The club wrote on Facebook following the tragedy: “Given the conflicting reports emerging from different journalistic sources concerning the crash of the plane carrying the Chapecoense players, the Chapecoense football association through it vice-president, Ivan Tozzo, is refraining from comment and awaiting official announcements from the Colombian air authorities.

The statement continued: “May God accompany our athletes, officials, journalists and other guests traveling with our delegation.”

Aviation authorities said the aircraft, a British Aerospace 146 short-haul plane operated by a Bolivian charter airline named Lamia, declared an emergency at 10pm Monday (0300 GMT) due to an electrical failure.

Other reports suggest the cause of the crash remains unknown, however, Colombia has been experiencing heavy rain and thunderstorms. 

Alfredo Bocanegra, the head of Colombia’s civil aviation authority, told Blu Radio that the plane was given priority to land but didn’t make the airport.

He said: “The plane reported an emergency on approach. It was given priority to land but then contact was lost.”

It is unclear why the plane failed to make the runway. 

Authorities and rescuers were immediately activated but an air force helicopter had to turn back due to low visibility. They urged journalists to stay away from the hard-to-access zone and stay off the roads to facilitate the entry of ambulances and rescuers. The area has been hit by heavy rains in recent days.

South America’s football federation extended its condolences to the entire Chapecoense community and said its president, Luis Dominguez, was on his way to Medellin. All football activities were suspended until further notice, the organisation said.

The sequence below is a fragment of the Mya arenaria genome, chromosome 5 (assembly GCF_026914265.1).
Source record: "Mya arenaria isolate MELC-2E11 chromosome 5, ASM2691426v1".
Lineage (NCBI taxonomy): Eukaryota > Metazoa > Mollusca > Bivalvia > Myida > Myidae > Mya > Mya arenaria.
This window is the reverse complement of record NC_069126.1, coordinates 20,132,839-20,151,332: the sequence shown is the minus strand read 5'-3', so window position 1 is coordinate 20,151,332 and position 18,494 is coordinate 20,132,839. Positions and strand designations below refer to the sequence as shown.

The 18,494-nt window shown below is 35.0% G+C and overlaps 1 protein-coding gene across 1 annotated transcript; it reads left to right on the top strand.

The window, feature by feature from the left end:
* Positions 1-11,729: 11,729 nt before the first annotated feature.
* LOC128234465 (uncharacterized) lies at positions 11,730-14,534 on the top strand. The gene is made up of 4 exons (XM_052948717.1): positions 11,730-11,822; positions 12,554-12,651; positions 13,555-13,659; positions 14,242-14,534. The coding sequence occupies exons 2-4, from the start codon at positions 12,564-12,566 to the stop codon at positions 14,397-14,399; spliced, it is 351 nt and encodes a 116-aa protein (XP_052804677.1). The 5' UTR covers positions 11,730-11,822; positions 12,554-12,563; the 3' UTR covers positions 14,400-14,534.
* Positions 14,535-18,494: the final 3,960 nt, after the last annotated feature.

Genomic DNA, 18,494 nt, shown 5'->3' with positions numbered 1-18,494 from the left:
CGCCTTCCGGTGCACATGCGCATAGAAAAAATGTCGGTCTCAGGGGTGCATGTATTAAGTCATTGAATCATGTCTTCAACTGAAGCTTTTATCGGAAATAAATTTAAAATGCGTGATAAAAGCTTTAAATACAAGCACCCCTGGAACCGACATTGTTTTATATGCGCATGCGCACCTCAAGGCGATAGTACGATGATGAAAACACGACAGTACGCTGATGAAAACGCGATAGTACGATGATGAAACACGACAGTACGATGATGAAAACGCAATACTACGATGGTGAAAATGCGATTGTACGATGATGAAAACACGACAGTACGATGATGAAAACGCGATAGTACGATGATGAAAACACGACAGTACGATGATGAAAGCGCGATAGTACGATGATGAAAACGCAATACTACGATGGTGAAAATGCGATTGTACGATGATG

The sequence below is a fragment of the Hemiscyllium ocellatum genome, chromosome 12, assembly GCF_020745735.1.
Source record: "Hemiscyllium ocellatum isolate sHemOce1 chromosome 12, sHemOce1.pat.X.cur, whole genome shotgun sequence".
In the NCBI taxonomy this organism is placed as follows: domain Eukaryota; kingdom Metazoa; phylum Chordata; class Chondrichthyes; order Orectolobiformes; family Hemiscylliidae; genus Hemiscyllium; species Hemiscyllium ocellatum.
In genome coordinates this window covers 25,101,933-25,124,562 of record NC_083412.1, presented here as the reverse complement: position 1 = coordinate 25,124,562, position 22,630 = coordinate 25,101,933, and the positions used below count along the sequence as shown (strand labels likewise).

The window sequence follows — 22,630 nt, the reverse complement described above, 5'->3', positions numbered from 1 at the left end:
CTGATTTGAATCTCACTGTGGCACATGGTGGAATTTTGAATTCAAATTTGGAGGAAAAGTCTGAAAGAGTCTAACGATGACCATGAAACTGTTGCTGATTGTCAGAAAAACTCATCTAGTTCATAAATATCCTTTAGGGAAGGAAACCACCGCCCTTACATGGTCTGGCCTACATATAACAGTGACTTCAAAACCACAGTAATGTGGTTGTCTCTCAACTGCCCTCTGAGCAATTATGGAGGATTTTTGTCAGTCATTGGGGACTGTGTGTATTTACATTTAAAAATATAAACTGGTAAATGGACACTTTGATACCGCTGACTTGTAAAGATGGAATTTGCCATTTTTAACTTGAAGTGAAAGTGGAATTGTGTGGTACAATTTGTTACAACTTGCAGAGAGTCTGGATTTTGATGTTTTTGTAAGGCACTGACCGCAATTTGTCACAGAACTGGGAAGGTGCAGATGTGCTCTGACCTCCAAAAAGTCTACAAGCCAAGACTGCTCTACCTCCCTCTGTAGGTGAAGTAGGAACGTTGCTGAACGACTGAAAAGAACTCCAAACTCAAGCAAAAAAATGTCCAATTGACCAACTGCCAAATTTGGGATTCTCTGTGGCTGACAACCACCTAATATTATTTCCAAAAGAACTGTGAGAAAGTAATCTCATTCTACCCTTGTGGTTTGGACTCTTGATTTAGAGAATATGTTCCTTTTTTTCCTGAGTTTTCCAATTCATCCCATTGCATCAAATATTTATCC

Elkin Ospina, mayor of La Ceja, near where the crash took place, said the priority is searching for survivors and scores of rescuers working through the night had been heartened after pulling three passengers alive from the wreckage.

The plane was carrying 72 passengers and nine crew members, aviation authorities said in a statement. Local radio said the same aircraft transported Argentina’s national squad for a match earlier this month in Brazil.

A video published on Chapecoense’s Facebook page showed the team readying for the flight earlier Monday in Sao Paulo’s Guarulhos international airport.

Fans of the team on Tuesday wrote hopeful messages on the team’s Facebook page. 

“Chapecoense plane crashed in antioquia. God our prayers with them, strength to their families and I hope they are all survivors, minimal consequences of this tragic accident,” one wrote. 

South American football expert Tim Vickey on Tuesday described the Chapecoense team as “not a glamorous team, not a traditional team, but a team that have done wonderful things the last few years” despite only being in the first division for three seasons. 

Vickery told the BBC of the plane crash: “Dreadful, dreadful news... an inspiring success story of a club that has got its set-up right off the field, beginning to enjoy success on the field, interrupted by tragedy in the most brutal manor.”